Lesbian couple locked in custody battle with sperm donor could set legal precedent
theGRIO REPORT - A lesbian couple in New Jersey has found themselves in the midst of a custody battle over their son after the sperm donor sued for parenting time.
A lesbian couple in New Jersey has found themselves in the midst of a custody battle over their son after the sperm donor sued for parenting time.
According to NJ.com, Sheena and Tiara Yates had a son in June 2013 by means of at-home artificial insemination. They already had a toddler by the same means. In both cases, the couple drew up contracts with the sperm donors, stating that the men relinquished their parental rights.
However, between December 2013 and April 2014, both men sued for visitation rights. As the Yates family came to find out, the law for artificial insemination requires that the procedure be carried out under a doctor’s direct supervision before the non-biological parent can be considered the parent of the child. Now, both donors have visiting rights with the kids.
The Salem County Superior Court judge ruled in favor of the first donor they used, Shawn Sorrell. The Delaware resident now has a few hours of visiting rights every weekend with the older child and pays $83 a week in child support. The Yates have since filed an appeal with the Superior Court of New Jersey.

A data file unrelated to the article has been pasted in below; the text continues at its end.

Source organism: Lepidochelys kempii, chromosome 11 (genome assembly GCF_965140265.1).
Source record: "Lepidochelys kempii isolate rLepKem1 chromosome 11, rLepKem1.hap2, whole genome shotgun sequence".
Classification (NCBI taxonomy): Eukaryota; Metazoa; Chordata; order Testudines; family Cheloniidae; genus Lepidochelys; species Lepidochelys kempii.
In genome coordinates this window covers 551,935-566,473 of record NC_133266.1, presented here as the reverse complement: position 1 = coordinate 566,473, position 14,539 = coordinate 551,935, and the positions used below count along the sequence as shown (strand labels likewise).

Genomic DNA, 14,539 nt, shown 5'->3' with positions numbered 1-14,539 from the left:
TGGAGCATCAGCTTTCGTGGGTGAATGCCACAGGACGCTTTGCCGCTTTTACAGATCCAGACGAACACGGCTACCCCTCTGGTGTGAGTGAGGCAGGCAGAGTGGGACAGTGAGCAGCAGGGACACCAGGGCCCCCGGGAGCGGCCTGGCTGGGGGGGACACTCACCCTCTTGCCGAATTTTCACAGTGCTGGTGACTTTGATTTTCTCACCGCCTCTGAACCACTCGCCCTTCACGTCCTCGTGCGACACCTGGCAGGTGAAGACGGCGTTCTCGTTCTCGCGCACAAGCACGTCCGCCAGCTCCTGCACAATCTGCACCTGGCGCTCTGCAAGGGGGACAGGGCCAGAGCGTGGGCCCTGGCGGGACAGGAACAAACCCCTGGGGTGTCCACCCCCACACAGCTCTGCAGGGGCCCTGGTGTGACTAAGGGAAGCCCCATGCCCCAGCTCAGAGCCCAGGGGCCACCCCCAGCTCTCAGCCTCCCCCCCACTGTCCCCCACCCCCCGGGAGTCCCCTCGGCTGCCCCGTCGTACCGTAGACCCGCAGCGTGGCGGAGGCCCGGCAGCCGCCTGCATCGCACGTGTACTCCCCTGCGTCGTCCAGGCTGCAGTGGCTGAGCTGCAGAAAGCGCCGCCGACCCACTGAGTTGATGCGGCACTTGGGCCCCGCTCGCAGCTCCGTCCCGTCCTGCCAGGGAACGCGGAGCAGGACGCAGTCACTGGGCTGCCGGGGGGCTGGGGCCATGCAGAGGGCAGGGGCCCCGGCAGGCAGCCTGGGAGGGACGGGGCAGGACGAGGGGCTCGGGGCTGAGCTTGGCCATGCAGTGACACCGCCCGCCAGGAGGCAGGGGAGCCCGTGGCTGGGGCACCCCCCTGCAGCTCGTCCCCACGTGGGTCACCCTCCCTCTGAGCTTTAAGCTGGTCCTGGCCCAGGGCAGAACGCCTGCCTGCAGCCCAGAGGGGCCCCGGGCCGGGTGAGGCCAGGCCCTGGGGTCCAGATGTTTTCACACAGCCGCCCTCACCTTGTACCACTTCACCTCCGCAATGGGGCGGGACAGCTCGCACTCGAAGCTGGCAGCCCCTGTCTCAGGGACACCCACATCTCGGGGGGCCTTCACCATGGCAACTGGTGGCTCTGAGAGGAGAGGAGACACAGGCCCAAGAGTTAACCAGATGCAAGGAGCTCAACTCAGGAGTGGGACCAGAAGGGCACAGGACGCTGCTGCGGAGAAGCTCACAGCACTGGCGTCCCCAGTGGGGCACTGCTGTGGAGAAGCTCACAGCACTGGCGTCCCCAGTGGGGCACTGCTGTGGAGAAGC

“Emotionally it’s very hard for us,” said Sheena Yates told NJ.com. “All we want is a family, and we can’t have kids without an outside party. It’s a lot for us to have to deal with. It’s not just hard on us, it’s hard on the kids, too.”
John Keating, the Yates family’s attorney, argued that the rule requiring direct doctor supervision disproportionately affects lower-income families who might not be able to afford the extraordinarily high expenses of fertility treatments.
“We don’t think this is an anti-LGBT decision,” Keating said. “But we do think it disparately impacts LGBT couples, and disproportionately impacts lower-income people.”
Keating also hopes that resolving the question of marital status will strengthen their position, saying:
We think it’s important the appellate division make a decision. Our purpose here is for other couples not to go through this. They set out to start a family together, and they did what they thought was the right thing. They entered into contracts with sperm donors, they consulted a physician and are now in a position of raising two children with two sperm donors instead of being two parents and their children. Now there are four parents raising these children.
Keating cautioned other couples who might be going through the same fertility process. “I want to caution anyone who’s thinking about doing any sort of assisted reproduction to consult an attorney and know what their rights are going to be,” he said. “They should know what their donor’s rights are so they don’t end up in this situation.”